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  • This record contains geological notes on solid geology interpretation of 1:250 000 Sheet areas in the Northern Territory and Queensland. There are five layers in the dataset: Pre-Neoproterozoic, Neoproterozoic, Paleozoic, Mesozoic and Cenozoic. Preparation of these layers involved figuratively peeling off successively older rocks and identifying and outlining the rocks thereby revealed. The notes provide comments on the rocks comprising each layer, and explain how the identity of the revealed rocks was arrived at where this is not obvious. The Cenozoic time slice was extracted from the 1:1M scale outcrop geology (Raymond et al., 2012) after removing the surficial deposits and without further interpretation.

  • The Solid Geology of the North Australian Craton web service delivers a seamless chronostratigraphic solid geology dataset of the North Australian Craton that covers north of Western Australia, Northern Territory and north-west Queensland. The data maps stratigraphic units concealed under cover by effectively removing the overlying cover (Liu et al., 2015). This dataset comprises five chronostratigraphic time slices, namely: Cenozoic, Mesozoic, Paleozoic, Neoproterozoic, and Pre-Neoproterozoic.

  • This web service provides access to datasets produced by the mineral potential assement of iron oxide-copper-gold (IOCG) mineral systems in the Tennant Creek – Mt Isa region. The mineral potential assessment uses a 2D, GIS-based workflow to qualitatively map four key mineral system components: (1) Sources of metals, fluids and ligands, (2) Energy to drive fluid flow, (3) Fluid flow pathways and architecture, and (4) Deposition mechanisms, such as redox or chemical gradients. For each of these key mineral system components theoretical criteria, representing important ore-forming processes, were identified and translated into mappable proxies using a wide range of input datasets. Each of these criteria are weighted and combined using an established workflow to produce the final map of IOCG potential.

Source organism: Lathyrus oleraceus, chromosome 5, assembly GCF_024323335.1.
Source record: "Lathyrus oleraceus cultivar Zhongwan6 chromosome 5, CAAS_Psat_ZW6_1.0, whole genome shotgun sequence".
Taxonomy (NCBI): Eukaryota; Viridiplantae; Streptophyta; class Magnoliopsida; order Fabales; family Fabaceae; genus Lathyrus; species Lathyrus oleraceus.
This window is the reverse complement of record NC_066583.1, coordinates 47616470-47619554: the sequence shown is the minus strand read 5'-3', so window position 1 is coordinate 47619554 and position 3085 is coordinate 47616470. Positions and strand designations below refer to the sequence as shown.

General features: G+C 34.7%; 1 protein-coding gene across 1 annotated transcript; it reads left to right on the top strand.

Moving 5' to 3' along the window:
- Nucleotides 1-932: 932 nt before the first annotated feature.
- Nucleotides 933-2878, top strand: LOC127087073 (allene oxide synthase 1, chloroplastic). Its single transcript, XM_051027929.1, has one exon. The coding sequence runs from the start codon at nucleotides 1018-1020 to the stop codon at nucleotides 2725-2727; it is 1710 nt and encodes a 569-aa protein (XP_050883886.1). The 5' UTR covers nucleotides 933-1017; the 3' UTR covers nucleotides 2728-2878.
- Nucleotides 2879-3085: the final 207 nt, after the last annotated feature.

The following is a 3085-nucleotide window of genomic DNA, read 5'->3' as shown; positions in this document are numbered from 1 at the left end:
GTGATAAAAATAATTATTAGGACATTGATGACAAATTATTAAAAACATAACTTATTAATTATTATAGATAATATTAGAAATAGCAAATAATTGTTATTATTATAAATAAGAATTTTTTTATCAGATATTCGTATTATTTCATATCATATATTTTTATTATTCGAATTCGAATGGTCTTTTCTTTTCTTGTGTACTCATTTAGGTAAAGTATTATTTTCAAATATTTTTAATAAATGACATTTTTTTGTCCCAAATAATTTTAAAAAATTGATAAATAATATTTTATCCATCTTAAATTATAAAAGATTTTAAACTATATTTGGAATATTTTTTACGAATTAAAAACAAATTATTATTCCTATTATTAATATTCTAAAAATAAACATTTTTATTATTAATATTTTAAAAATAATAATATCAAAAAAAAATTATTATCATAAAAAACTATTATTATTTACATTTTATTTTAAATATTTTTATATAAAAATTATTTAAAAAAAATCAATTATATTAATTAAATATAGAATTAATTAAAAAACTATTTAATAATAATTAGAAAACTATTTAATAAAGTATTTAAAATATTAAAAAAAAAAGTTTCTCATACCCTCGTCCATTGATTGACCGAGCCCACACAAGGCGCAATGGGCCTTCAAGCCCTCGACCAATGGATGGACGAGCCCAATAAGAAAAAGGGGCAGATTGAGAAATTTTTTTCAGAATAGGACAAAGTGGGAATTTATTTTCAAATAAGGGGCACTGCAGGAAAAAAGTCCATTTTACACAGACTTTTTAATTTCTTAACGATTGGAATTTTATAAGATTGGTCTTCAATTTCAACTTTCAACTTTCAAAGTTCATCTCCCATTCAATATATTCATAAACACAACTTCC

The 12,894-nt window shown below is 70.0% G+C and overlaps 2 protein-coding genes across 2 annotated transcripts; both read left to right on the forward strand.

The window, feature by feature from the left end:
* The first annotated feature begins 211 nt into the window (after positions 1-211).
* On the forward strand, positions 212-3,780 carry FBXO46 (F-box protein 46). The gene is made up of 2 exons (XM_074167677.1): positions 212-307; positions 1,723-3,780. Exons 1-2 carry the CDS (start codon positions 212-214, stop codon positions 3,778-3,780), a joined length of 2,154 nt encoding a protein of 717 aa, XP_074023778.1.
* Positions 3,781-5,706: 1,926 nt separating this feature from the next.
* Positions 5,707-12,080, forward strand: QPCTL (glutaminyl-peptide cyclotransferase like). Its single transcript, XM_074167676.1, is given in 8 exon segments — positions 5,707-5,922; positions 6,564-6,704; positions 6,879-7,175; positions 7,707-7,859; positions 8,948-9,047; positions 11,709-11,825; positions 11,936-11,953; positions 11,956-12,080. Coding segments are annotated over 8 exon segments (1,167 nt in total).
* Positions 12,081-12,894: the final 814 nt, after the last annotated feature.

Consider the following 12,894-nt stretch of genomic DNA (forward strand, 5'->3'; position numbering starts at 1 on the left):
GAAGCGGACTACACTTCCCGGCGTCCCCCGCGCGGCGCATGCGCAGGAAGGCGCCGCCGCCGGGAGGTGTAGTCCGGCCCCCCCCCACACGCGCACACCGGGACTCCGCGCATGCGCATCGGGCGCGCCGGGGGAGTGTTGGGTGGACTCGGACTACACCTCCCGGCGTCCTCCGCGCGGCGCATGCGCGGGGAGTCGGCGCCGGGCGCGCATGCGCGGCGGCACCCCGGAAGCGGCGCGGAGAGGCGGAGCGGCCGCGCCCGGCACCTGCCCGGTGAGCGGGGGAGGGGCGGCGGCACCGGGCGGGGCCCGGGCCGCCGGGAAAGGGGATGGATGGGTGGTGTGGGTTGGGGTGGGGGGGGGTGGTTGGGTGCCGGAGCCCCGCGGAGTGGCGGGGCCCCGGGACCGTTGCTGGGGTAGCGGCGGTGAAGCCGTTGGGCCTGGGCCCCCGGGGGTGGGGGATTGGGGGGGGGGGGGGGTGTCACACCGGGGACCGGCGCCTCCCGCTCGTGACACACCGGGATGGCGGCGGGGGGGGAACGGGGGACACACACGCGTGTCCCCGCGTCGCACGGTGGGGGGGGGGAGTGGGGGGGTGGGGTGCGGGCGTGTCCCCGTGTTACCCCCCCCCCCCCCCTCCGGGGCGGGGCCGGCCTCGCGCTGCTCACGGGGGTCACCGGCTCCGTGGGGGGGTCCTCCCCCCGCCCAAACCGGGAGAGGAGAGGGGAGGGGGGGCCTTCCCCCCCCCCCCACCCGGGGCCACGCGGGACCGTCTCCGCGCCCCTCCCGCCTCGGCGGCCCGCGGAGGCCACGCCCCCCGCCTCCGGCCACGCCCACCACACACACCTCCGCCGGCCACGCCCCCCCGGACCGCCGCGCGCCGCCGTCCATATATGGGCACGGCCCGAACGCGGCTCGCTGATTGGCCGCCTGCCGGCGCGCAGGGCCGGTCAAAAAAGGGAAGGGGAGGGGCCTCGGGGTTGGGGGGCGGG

• The Bedrock Geology of South Australia was produced by removing unconsolidated materials. The pre-Silurian geology was based on solid geology layers by the Geological Survey of South Australia (via SARIG). Younger geology was interpreted by Geoscience Australia (GA), based on GA's 1:1,000,000 scale Surface Geology of Australia (2012). Descriptions of mapped geological units are housed in Geoscience Australia's Stratigraphic Names Database, which can be linked to other geoscience databases in Geoscience Australia.

  • The Solid Geology of the North Australian Craton web service delivers a seamless chronostratigraphic solid geology dataset of the North Australian Craton that covers north of Western Australia, Northern Territory and north-west Queensland. The data maps stratigraphic units concealed under cover by effectively removing the overlying cover (Liu et al., 2015). This dataset comprises five chronostratigraphic time slices, namely: Cenozoic, Mesozoic, Paleozoic, Neoproterozoic, and Pre-Neoproterozoic.

  • The Pre-Cenozoic Geology of South Australia, New South Wales and Victoria removes Cenozoic geology. It is largely based on (1) the 1:1,000,000 Surface Geology by Geoscience Australia (2012) for New South Wales; (2) the Victoria seamless geology (2014); and (3) solid geology layers of South Australia by the Geological Survey of South Australia (2016), plus interpretation in GA of potential filed geophysical datasets, particularly magnetic data. The South Australia solid geology layers available on SARIG were used for Archaean to Ordovician geology of the state. Post-Ordovician geology of South Australia were interpreted in GA using magnetic data. The 1:1,000,000 surface geology map of the Mount Painter Region by S.B. Hore (2015) was also used. Solid geology was produced with the aid of interpretation of magnetic data for that region. For the Murray Basin and surrounding areas drill hole data were used to determine the geology under cover. Because extents of drill hole intercepted geology are not know in most cases. Such geology are shown as tiny circular polygons. The author thanks a number of state and GA geologists for their inputs at various stages of the project, particularly those who reviewed the data.